If it ain't broke don't fix it. And if it is, well ... you should at least try to fix it.
Following the lead of a Palo Alto entrepreneur and hundreds of others around the country and across the world, a Mountain View couple is trying to let others know that there is often an alternative to chucking broken household appliances, devices and clothes in the trash and replacing them. In many cases, according to Maia Coladonato, those items can be repaired.
And there's no need to fret if you don't know how to troubleshoot your toaster or uninstall your glitchy copy of Microsoft Word, because there are people who are willing to show you how to do just that -- for free.
To prove it, Coladonato and her husband, Greg, are organizing a "Repair Cafe" at the Hacker Dojo where tinkerers and the mechanically disinclined alike are invited to show up and see if they can breathe new life into broken lamps, ripped backpacks and crippled clocks.
The Mountain View Repair Cafe will be held at the Hacker Dojo, located at 599 Fairchild Drive, on Aug. 18 from 11 a.m. to 3 p.m. It is free, though donations in the form of money, food and refreshments are encouraged, Coladonato said.
Coladonato said she and her husband have been participating in the occasional Repair Cafe events hosted by Peter Skinner of Palo Alto. It just made sense to bring the concept to Mountain View, she explained. "Ideally, there is one in every community."
It would be ideal, Coladonato said, because these days it seems people are always ready to throw certain items away when they break, even when the item can be easily fixed.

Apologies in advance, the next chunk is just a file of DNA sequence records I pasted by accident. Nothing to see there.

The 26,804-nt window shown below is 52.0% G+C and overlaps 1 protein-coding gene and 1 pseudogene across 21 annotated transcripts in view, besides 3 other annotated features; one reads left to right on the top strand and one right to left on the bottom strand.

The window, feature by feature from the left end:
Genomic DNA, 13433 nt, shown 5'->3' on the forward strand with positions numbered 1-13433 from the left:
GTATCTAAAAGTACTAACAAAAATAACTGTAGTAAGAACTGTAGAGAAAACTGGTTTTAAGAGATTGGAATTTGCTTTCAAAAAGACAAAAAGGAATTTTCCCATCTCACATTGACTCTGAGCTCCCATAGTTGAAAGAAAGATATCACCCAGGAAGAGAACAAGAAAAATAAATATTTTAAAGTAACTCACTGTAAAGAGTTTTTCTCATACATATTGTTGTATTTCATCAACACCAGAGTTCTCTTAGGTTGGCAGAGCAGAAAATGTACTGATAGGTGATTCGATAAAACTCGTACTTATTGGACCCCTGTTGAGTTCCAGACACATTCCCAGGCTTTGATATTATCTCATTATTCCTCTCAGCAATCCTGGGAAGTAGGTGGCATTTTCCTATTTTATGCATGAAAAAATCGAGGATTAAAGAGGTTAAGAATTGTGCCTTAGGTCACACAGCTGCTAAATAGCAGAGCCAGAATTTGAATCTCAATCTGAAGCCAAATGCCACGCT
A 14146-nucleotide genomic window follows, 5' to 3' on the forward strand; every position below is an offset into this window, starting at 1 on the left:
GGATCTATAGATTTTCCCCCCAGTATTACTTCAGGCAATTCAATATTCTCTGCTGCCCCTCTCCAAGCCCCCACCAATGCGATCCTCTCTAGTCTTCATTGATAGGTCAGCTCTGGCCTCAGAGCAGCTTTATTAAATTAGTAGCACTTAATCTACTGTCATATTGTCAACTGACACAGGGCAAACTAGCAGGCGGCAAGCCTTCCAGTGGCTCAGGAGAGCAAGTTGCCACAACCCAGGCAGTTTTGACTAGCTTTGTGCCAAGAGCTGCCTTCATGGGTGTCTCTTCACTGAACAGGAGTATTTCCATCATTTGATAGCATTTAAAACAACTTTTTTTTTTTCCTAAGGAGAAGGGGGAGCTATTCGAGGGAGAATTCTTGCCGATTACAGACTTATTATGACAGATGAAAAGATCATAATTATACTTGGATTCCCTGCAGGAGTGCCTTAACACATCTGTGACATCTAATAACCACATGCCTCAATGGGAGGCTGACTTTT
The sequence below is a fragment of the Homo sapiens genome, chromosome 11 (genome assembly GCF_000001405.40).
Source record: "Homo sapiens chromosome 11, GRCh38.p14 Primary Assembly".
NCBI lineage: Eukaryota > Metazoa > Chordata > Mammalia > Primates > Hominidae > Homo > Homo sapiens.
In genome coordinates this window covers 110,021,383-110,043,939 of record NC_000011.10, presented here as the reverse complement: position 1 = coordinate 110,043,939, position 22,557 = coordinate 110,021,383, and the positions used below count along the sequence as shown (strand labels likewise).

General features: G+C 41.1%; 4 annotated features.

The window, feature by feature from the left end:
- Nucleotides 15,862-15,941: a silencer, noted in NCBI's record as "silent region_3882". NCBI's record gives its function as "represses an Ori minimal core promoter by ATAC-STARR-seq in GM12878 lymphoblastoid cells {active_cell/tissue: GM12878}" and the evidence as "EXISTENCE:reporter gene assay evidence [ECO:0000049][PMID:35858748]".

In the time she's spent observing Skinner's event, she said she has seen many toasters and lamps -- two items that can easily be replaced for around $25. But when someone makes the decision to just buy a new one, they often end up throwing the old one in the landfill or shoving it into a corner of the garage where it gathers dust, she said.
"We're in this disposable economy," she said. And it's bad for people's pocketbooks, it's bad for the environment and it reinforces a culture of planned obsolescence among manufacturers when consumers tell them that they'd rather just replace a cheap product than invest in a product that is meant to stand the test of time.
While many are perfectly fine replacing things that break in their homes, Skinner said he sees a growing number of people rebelling against the paradigm. "I think people are getting frustrated with our consumer culture," Skinner said. "It's like, 'No! We don't need to buy more and more and more.' We can invest in fixing what we have."
Skinner, who held his first Repair Cafe in October of 2012, said he has seen people fixing things for a number of reasons. Some are striking back at rampant consumerism. For others it is about the environment. Others still are simply trying to save money in a tighter economy.
He said he got the idea to start his event when he read about the concept in a New York Times article in March 2012, in a story on Repair Cafes in Amsterdam. At that time, 30 groups had founded Repair Cafes all throughout the Netherlands and established a foundation to help fund the effort.
An opinion piece recently published on WIRED.com, called for a "fixer movement," much like the so-called "maker movement," which encourages people to take to workshops to build things instead of relying on overseas manufacturers for goods.
Skinner said that between 500 to 600 people have come to his Repair Cafe in the past year, and if things go the way Coladonato hopes, her event will be equally as popular.
People who are knowledgeable about computers, household appliances and gadgetry are encouraged to come and bring their tools. Those who know how to sew are also invited. Just about anyone who thinks they might be able to fix something should show up, she said.
Ultimately, Coladonato said, the Repair Cafe is intended to help strengthen the community. "That's one of the things that I love about it."
For more information, contact [email protected] or 415-513-6564.